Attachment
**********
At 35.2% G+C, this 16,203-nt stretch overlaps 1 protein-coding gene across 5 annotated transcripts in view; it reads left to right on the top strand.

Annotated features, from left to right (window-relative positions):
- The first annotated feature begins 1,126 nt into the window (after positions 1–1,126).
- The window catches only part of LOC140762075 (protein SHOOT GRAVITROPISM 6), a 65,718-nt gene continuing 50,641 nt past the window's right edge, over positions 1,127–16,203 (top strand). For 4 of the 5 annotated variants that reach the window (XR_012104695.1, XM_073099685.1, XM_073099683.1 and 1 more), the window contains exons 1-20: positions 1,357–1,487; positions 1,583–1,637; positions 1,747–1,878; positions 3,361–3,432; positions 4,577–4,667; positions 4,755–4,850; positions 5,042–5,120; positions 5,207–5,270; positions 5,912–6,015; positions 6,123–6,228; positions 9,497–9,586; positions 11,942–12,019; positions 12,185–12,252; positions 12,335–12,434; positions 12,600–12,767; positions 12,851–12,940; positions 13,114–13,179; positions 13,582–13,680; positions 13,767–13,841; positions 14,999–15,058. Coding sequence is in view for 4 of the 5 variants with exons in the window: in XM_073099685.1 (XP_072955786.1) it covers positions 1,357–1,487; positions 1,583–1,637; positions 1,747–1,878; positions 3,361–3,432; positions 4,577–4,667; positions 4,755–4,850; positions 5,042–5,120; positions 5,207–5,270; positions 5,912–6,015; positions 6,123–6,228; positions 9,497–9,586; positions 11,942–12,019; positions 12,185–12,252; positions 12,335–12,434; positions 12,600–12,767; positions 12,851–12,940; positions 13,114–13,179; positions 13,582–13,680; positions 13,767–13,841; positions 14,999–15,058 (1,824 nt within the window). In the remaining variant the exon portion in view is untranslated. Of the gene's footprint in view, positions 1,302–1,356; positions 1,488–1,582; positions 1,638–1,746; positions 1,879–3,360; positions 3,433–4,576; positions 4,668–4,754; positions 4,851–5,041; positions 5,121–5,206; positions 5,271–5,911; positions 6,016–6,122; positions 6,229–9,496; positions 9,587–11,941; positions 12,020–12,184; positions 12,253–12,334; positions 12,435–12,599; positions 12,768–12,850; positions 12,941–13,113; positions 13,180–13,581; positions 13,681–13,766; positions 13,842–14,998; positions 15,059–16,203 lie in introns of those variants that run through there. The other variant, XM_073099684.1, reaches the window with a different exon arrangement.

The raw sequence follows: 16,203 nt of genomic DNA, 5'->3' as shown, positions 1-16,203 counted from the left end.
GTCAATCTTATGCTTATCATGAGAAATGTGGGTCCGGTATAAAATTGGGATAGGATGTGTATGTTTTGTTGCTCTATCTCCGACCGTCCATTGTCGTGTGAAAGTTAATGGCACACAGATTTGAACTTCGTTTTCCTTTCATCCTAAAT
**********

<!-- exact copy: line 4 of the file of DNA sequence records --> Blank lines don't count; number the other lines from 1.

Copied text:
- The window catches only part of LOC140762075 (protein SHOOT GRAVITROPISM 6), a 65,718-nt gene continuing 50,641 nt past the window's right edge, over positions 1,127–16,203 (top strand). For 4 of the 5 annotated variants that reach the window (XR_012104695.1, XM_073099685.1, XM_073099683.1 and 1 more), the window contains exons 1-20: positions 1,357–1,487; positions 1,583–1,637; positions 1,747–1,878; positions 3,361–3,432; positions 4,577–4,667; positions 4,755–4,850; positions 5,042–5,120; positions 5,207–5,270; positions 5,912–6,015; positions 6,123–6,228; positions 9,497–9,586; positions 11,942–12,019; positions 12,185–12,252; positions 12,335–12,434; positions 12,600–12,767; positions 12,851–12,940; positions 13,114–13,179; positions 13,582–13,680; positions 13,767–13,841; positions 14,999–15,058. Coding sequence is in view for 4 of the 5 variants with exons in the window: in XM_073099685.1 (XP_072955786.1) it covers positions 1,357–1,487; positions 1,583–1,637; positions 1,747–1,878; positions 3,361–3,432; positions 4,577–4,667; positions 4,755–4,850; positions 5,042–5,120; positions 5,207–5,270; positions 5,912–6,015; positions 6,123–6,228; positions 9,497–9,586; positions 11,942–12,019; positions 12,185–12,252; positions 12,335–12,434; positions 12,600–12,767; positions 12,851–12,940; positions 13,114–13,179; positions 13,582–13,680; positions 13,767–13,841; positions 14,999–15,058 (1,824 nt within the window). In the remaining variant the exon portion in view is untranslated. Of the gene's footprint in view, positions 1,302–1,356; positions 1,488–1,582; positions 1,638–1,746; positions 1,879–3,360; positions 3,433–4,576; positions 4,668–4,754; positions 4,851–5,041; positions 5,121–5,206; positions 5,271–5,911; positions 6,016–6,122; positions 6,229–9,496; positions 9,587–11,941; positions 12,020–12,184; positions 12,253–12,334; positions 12,435–12,599; positions 12,768–12,850; positions 12,941–13,113; positions 13,180–13,581; positions 13,681–13,766; positions 13,842–14,998; positions 15,059–16,203 lie in introns of those variants that run through there. The other variant, XM_073099684.1, reaches the window with a different exon arrangement.